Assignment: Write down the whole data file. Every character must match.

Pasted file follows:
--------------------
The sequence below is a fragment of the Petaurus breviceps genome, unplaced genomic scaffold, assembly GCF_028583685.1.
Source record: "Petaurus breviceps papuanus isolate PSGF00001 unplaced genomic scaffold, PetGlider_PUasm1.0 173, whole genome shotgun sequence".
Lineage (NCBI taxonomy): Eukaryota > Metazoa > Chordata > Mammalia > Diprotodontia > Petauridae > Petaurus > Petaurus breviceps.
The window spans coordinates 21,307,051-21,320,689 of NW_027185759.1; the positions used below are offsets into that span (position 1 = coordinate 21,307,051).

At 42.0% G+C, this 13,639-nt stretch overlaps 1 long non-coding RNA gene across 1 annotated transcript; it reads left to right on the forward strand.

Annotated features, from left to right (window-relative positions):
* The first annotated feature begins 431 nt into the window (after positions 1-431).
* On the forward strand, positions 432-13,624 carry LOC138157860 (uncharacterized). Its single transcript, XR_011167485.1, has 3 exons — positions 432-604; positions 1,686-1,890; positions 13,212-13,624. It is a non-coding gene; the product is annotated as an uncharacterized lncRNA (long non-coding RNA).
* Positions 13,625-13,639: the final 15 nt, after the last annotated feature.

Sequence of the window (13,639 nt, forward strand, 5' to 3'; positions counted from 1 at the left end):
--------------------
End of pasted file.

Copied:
The sequence below is a fragment of the Petaurus breviceps genome, unplaced genomic scaffold, assembly GCF_028583685.1.
Source record: "Petaurus breviceps papuanus isolate PSGF00001 unplaced genomic scaffold, PetGlider_PUasm1.0 173, whole genome shotgun sequence".
Lineage (NCBI taxonomy): Eukaryota > Metazoa > Chordata > Mammalia > Diprotodontia > Petauridae > Petaurus > Petaurus breviceps.
The window spans coordinates 21,307,051-21,320,689 of NW_027185759.1; the positions used below are offsets into that span (position 1 = coordinate 21,307,051).

At 42.0% G+C, this 13,639-nt stretch overlaps 1 long non-coding RNA gene across 1 annotated transcript; it reads left to right on the forward strand.

Annotated features, from left to right (window-relative positions):
* The first annotated feature begins 431 nt into the window (after positions 1-431).
* On the forward strand, positions 432-13,624 carry LOC138157860 (uncharacterized). Its single transcript, XR_011167485.1, has 3 exons — positions 432-604; positions 1,686-1,890; positions 13,212-13,624. It is a non-coding gene; the product is annotated as an uncharacterized lncRNA (long non-coding RNA).
* Positions 13,625-13,639: the final 15 nt, after the last annotated feature.

Sequence of the window (13,639 nt, forward strand, 5' to 3'; positions counted from 1 at the left end):